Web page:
How are we keeping up with what is going on at the Olympics?
Google has released an infographic showing how users have kept up with the Olympics. At some points during the opening ceremony more people were searching for Olympics related news and info on mobile phones and tablets than they were on desktops. Although partly to do with the fact that most people would have been reluctant to leave their sofas during the Olympic ceremony, the whole Olympic Games has been pretty much lived online via mobile communications.
As you can see below, during the first two days of the games 46% of all Olympic related Google searches took place on mobile devices in the UK. It’s pretty encouraging to see the UK leading the way in Europe, and can’t just be down to the fact that the games are being hosted in London. The UK is a digital leader in Europe – the continent that already accounts for more mobile Google searches than any other continent.
The UK major network operators have been very supportive of this trend, which is an encouraging trend as we build up to a 2013 release for the 4G spectrum. O2 have offered free WiFi coverage to parts of central London for all, regardless of whether you’re on O2 or not. One reason for this is obviously a promotional interest, but it also represents the underlying weaknesses in the UK’s infrastructure.
O2 offer the WiFi option as a means of relieving pressure on their 3G data network. As it was, the first few days of the Olympics still struggled to cope with the pressure. The BBC’s coverage was plagued by inaccurate stats and erroneous timing data as the system which fed the Olympic Broadcasting Services. Organisers had to embarrassingly request spectators and people in the area to cut down on tweets and texts during key events.
The phrase “hoist by your own petard” comes to mind. It was at least slightly ironic that the London Olympics was unable to handle all of the web technology that it was so proud to have founded. Tim Berners Lee was on show during the opening ceremony but his creation was so popular that it nearly brought one of the events to its knees. The opening ceremony even included a live tweet sent by Sir Tim, which was displayed on the LED displays in the stands for the whole world to see.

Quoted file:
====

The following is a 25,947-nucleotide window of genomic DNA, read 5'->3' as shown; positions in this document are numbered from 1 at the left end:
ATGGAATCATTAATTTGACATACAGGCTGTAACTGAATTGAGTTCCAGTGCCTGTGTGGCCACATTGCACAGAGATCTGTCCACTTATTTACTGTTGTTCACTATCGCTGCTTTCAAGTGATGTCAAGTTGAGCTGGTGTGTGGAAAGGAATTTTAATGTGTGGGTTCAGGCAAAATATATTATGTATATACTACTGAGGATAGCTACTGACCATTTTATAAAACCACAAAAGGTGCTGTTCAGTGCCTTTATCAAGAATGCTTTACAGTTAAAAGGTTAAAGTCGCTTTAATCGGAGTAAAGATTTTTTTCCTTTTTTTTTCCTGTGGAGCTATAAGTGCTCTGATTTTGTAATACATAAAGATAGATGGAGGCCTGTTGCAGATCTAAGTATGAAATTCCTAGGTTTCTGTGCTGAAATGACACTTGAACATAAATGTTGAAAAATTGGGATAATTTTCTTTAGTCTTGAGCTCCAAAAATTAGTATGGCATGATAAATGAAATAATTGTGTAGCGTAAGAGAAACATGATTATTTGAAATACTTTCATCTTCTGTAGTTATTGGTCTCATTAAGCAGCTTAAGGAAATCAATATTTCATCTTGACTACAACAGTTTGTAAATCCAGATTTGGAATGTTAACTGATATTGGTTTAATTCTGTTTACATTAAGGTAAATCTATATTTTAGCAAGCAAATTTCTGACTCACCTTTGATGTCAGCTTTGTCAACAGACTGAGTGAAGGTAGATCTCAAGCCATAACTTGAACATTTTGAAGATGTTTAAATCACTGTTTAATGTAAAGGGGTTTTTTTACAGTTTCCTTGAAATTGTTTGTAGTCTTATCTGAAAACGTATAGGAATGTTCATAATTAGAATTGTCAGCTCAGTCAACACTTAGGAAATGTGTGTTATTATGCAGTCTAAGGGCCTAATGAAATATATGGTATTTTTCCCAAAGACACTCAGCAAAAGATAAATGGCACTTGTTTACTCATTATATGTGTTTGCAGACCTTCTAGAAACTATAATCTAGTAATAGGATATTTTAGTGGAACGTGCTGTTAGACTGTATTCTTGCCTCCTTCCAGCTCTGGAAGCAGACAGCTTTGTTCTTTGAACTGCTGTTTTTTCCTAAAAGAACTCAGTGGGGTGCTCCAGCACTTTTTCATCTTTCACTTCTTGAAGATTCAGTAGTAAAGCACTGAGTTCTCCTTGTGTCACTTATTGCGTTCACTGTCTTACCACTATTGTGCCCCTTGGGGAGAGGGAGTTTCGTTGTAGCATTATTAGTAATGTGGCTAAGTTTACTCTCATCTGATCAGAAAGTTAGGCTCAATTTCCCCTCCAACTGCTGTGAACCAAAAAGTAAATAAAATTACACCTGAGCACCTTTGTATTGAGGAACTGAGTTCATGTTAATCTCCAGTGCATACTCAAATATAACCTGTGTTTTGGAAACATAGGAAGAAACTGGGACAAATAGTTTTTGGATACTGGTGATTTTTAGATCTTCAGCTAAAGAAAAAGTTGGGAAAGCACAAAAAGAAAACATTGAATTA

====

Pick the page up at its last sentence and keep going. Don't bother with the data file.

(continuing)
This Olympics has shown that the UK desperately needs the infrastructure upgrade that 4G promises. The network could not withstand year round nationwide usage like that displayed during the Olympics in London. The desire, the technology and the phones are in people’s hands, but the infrastructure is not there to support it. All it needs is the network operator to quit squabbling and roll out 4G. You can be pretty sure that Google’s mobile search share data for the UK will only continue to increase next year as the next generation is rolled out.
Ollie Sheerin writes about tech, gadgets and the mobile phone industry. When I’m not doing this for fun I do SEO promoting Orange offers over at Store Orange.